19 Things That Software Developers Hate To See/Hear
Daily struggles of being a Software Developer
1. Useless error messages
Whatever programming language or technology you’re using as a developer you will always come across them generic useless error messages. These type of errors are very time consuming when it comes to debugging as often it leaves developers with no starting point.
2. Badly named things
Names which do not reflect what a function, class or variable is for. This can make the code hard to follow very quickly and can become misleading.
var d = 2;
var myInt = 12;
var message = "An error";
3. “We’ll write tests later”
When a project comes in and is needed in a hurry the tests can sometimes take a hit. Developers may get told to write tests latter but more times then not them test never get written.
Then often what happens is when making a minor change this can cause this part of the software to break and they get asked: “why does this software break all the time?”
4. When a job requires more experience than when the tech was created
This is becoming a running joke, especially in the frontend/web development world. We’ve all seen recruiters with job adverts saying something along the lines of: “5 years experience needed of xxx” when the technology they’re referring to was only created 3 years ago.
5. “How long this is going to take?”
This question is usually a problem when you don't have the full details or some cases extremely little detail.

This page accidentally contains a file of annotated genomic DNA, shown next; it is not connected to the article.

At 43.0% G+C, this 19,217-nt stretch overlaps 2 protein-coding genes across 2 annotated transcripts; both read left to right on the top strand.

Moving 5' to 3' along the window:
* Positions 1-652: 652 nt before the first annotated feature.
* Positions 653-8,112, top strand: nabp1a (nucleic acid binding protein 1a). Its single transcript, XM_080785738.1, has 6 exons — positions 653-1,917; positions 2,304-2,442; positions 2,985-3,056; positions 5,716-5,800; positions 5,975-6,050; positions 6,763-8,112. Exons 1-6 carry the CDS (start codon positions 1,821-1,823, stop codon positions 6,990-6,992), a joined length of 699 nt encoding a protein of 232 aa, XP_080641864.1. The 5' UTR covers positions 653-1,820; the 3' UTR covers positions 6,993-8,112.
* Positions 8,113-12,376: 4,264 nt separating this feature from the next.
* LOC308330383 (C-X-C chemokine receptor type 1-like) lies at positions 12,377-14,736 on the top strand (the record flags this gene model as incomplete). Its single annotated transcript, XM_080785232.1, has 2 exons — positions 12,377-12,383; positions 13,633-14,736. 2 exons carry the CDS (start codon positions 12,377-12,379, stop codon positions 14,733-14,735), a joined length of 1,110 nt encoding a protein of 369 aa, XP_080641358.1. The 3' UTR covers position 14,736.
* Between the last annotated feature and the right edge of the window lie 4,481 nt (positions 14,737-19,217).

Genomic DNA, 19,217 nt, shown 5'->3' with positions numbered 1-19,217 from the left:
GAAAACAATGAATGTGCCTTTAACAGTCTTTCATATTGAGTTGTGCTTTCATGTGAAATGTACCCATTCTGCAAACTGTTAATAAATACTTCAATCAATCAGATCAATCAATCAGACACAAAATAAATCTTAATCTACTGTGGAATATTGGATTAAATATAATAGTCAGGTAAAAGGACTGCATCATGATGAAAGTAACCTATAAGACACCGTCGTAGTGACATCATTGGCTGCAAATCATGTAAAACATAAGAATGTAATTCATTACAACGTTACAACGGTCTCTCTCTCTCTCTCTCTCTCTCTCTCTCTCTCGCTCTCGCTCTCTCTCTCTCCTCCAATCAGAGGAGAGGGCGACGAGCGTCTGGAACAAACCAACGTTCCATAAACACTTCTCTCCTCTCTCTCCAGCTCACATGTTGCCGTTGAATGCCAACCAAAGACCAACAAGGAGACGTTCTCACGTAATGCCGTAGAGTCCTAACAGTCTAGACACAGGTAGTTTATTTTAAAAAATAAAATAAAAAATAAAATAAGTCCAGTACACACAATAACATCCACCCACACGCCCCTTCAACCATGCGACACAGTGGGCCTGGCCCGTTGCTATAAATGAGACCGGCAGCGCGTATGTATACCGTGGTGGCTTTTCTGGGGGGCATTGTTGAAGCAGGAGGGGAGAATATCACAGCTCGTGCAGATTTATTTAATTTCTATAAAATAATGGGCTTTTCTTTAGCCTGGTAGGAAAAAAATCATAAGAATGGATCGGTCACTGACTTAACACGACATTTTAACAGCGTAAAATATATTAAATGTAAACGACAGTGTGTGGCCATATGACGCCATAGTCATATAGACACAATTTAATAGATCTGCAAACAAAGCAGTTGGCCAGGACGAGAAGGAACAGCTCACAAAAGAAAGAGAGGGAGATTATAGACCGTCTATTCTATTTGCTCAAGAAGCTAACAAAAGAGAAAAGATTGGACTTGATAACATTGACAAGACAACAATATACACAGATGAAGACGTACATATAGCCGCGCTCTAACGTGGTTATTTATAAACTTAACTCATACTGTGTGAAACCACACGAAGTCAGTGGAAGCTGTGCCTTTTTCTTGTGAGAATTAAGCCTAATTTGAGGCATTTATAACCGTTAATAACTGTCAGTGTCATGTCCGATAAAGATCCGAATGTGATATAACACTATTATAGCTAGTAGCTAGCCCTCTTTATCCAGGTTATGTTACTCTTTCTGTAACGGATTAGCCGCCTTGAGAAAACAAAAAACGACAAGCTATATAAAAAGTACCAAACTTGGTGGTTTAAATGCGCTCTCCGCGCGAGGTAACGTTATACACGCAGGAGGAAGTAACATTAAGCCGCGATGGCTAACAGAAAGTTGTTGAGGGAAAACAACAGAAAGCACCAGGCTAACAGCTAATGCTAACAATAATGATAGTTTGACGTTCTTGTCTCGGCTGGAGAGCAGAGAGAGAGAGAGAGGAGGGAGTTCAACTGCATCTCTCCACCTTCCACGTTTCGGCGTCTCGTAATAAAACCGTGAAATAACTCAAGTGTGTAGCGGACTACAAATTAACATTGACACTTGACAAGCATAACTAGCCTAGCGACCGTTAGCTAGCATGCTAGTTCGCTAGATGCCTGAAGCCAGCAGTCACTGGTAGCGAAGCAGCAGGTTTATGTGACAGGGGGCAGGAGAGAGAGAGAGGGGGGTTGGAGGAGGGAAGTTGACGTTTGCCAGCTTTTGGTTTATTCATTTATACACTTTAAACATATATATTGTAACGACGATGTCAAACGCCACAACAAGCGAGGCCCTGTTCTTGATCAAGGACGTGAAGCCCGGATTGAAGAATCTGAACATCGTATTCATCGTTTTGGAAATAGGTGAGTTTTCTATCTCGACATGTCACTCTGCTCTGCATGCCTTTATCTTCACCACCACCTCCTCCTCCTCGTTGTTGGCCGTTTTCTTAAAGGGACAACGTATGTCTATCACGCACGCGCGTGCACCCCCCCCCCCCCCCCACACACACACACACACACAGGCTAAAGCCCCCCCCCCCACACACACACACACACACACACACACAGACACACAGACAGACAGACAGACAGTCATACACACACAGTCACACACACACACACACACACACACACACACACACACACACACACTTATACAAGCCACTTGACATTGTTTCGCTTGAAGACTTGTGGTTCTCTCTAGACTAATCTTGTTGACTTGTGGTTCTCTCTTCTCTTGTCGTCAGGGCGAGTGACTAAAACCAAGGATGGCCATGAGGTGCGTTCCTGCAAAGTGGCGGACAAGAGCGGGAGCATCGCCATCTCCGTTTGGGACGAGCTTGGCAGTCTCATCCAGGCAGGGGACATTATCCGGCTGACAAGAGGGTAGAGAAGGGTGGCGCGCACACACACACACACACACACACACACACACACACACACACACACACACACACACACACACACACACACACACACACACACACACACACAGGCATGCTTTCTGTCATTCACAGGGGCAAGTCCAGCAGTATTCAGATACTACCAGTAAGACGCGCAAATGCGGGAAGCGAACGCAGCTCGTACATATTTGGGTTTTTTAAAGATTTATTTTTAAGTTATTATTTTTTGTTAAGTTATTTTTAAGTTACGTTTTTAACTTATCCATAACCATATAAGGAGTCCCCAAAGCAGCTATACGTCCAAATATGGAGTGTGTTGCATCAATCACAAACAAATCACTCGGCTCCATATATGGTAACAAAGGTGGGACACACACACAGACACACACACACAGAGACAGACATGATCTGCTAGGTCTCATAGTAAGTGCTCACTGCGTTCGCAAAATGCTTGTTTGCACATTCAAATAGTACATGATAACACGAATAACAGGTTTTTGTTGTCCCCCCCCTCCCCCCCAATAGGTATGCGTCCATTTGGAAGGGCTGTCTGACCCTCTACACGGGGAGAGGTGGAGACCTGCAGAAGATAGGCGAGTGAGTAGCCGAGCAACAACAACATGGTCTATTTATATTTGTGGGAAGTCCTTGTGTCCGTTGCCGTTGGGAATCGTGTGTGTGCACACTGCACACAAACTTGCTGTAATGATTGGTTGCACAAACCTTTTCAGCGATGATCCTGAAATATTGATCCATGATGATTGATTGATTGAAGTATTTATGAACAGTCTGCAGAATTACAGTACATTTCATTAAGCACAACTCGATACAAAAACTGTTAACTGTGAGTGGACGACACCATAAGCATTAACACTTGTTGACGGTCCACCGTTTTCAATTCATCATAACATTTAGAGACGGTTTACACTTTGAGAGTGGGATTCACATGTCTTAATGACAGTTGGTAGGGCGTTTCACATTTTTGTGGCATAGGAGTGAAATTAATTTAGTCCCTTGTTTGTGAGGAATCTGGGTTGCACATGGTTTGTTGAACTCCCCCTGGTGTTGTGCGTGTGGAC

Not only do developers hate it when they have to try to give an estimate without all the details but when the business takes their estimate as an actual time that is 100% correct and hold them to it.
6. A non-technical person says “it’s just a small change”
When a non-technical person says we just need to add this or change this: “It shouldn't take too long”. Developers can find this frustrating as before you know it you're having to add new / change new tests and change half the code.
This can be even worst when it sounds like such a small simple change but its part of the system which is integral which can be hard to explain to a non-technical person why it may take much longer then they think.
7. “We’ll add error checking and proper error messages later.”
Similar to the: “We’ll write tests latter” heading. In a rush to get a project/feature complete error checking/ messages can often get forget about or ignored.
This can lead to people asking why are there errors coming from that part of the code or what does that error message mean, can we make it more meaningful.
8. “Just one more thing”
“Can we just add that or change that?” The never-ending project/feature which over time can cause the code to get messy due to non of these changes being designed or planned correctly and rushed through. This can also kill the developers motivation with the constant changes!
9. Everything is a top priority
When all the work is a top priority, it kind of starts meaning nothing. Every developer has gone through this. It ends up taking longer due to all the context switching to try and get everything done quickly.
10. “It works on my machine”
This a right of passage for every developer. This can be frustrating and sometimes makes it hard to figure out whats wrong, if there's an issue.